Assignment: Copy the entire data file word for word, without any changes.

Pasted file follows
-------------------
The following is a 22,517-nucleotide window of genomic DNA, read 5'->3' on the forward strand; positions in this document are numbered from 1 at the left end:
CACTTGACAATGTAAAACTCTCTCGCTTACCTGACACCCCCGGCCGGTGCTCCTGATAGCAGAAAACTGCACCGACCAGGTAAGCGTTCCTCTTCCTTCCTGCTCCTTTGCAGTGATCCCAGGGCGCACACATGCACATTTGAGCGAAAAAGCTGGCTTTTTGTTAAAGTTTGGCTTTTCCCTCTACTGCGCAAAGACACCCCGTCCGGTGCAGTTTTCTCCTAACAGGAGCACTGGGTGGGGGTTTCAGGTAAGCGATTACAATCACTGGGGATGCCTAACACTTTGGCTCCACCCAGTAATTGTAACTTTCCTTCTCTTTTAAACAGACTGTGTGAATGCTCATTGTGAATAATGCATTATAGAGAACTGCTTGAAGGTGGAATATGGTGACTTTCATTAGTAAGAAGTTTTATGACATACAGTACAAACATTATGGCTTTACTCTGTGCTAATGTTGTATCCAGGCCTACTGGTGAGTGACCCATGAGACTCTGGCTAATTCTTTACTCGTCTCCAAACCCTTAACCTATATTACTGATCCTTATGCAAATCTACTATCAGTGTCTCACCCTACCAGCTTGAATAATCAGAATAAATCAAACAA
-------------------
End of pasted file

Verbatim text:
The following is a 22,517-nucleotide window of genomic DNA, read 5'->3' on the forward strand; positions in this document are numbered from 1 at the left end:
CACTTGACAATGTAAAACTCTCTCGCTTACCTGACACCCCCGGCCGGTGCTCCTGATAGCAGAAAACTGCACCGACCAGGTAAGCGTTCCTCTTCCTTCCTGCTCCTTTGCAGTGATCCCAGGGCGCACACATGCACATTTGAGCGAAAAAGCTGGCTTTTTGTTAAAGTTTGGCTTTTCCCTCTACTGCGCAAAGACACCCCGTCCGGTGCAGTTTTCTCCTAACAGGAGCACTGGGTGGGGGTTTCAGGTAAGCGATTACAATCACTGGGGATGCCTAACACTTTGGCTCCACCCAGTAATTGTAACTTTCCTTCTCTTTTAAACAGACTGTGTGAATGCTCATTGTGAATAATGCATTATAGAGAACTGCTTGAAGGTGGAATATGGTGACTTTCATTAGTAAGAAGTTTTATGACATACAGTACAAACATTATGGCTTTACTCTGTGCTAATGTTGTATCCAGGCCTACTGGTGAGTGACCCATGAGACTCTGGCTAATTCTTTACTCGTCTCCAAACCCTTAACCTATATTACTGATCCTTATGCAAATCTACTATCAGTGTCTCACCCTACCAGCTTGAATAATCAGAATAAATCAAACAA